There was a time when my husband wanted to work for the best toilet company in Japan—all he talked about was toilets. He talked to my dad about toilets, he talked to my friends about toilets, he talked to his teachers about toilets. He talked to me about toilets much more than I liked.
Toilets, toilets, toilets.
All this toilet talk rubbed off me. I’ve started examining toilets in each country—and I’ve come up with some pretty interesting differences between the bathrooms in America and Japan. So I wrote a post about why Japanese bathrooms are better than American bathrooms.
1. Bathrooms in Japanese Homes/Schools/Fancy Restaurants Have Bathroom Slippers
Bathroom slippers are exactly what they sound like: slippers in the bathroom. Most traditional restaurants, community centers, or Japanese schools will have these little plastic shoes for people to change into when they go inside the bathroom. This is supposed to keep the bathroom mess, well, in the bathroom.
Every time you flush the toilet, some of that “stuff” goes up in the air. And then there’s also that “splash zone” around the toilet that men can leave when they pee.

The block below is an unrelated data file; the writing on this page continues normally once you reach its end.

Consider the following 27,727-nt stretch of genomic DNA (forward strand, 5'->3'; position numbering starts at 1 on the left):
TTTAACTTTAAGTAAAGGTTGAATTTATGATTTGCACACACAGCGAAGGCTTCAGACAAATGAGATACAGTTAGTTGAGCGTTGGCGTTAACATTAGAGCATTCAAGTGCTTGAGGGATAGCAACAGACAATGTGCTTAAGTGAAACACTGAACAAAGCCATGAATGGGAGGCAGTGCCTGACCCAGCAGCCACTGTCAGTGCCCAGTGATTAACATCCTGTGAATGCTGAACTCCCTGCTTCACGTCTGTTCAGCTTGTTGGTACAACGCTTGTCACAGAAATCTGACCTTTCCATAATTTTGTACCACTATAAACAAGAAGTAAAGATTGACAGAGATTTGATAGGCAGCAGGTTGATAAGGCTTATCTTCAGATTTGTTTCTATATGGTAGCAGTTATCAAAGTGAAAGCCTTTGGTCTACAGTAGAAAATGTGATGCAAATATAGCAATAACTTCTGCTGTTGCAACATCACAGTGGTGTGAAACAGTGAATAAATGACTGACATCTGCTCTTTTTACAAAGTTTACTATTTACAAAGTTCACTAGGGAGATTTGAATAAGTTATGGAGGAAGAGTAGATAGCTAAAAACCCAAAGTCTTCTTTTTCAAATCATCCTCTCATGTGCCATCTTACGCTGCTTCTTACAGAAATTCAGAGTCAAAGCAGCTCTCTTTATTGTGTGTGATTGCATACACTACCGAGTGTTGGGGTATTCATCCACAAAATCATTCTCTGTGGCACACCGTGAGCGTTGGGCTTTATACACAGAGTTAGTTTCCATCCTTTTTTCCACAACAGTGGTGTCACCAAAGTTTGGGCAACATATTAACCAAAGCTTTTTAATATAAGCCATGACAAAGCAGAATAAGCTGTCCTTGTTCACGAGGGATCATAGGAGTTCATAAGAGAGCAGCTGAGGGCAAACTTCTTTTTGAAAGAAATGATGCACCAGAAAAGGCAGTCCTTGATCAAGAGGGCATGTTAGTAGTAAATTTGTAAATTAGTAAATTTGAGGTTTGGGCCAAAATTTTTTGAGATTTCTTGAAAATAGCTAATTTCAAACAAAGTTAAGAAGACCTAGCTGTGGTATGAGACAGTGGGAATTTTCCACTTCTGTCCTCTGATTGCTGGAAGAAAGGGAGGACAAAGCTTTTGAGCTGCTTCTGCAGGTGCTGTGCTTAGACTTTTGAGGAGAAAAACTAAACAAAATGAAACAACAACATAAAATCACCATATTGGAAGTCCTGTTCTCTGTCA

Bathroom slippers keep the place sanitary—so you don’t go tracking tiny bathroom particles throughout the house.
2. You Can Control the 'Flush Strength'
If you look closely, you can tell that the toilets in Japan have dual flush power. You can do a “weak flush” or a “strong flush” (use your own judgment).
It’s a nice way to save water—helping the environment and saving money. I also noticed this dual flush system in Taiwan.
3. There Tons of Different Types of Toilet Covers (Both Disposable & Washable)
So we’ve used both types of toilet covers—both washable and disposable. I prefer the disposable type, because they come in so many other different types. Like our current one: Alpaca (above). Isn’t that cute?
Washable toilet covers run from ¥500 to ¥1,000 (in regular, home improvement stores) and disposable toilet covers run from ¥100 to ¥300.
Like I said before, I like the disposable ones the most because they have all different designs. We get a new cover every other month.
And, of course, this is so much better than when we were in Peru and realized about half the Peruvian toilets don’t even have toilet seats. That was some serious culture shock for my husband, which I touched on when I wrote about the 12 Weirdest Things about Peruvian Toilets.
4. Bathroom Accessories in Japan Are Adorable—Like, All of Them
Japan is so adorable. I just, I can’t. I can’t. This is our toilet scrubber. Or whatever it’s called.
Isn’t it cute? Cute and functional—that’s Japan (if you want a good laugh, check out some of these Japanese beauty products).
Ryosuke was happy with the strawberry design (it was actually cheaper than the “normal” scrubber)—but then again, Japanese men rarely find their masculinity threatened by “cute” or “girly” things.
Want to see the top three? Check them out at Texan in Tokyo!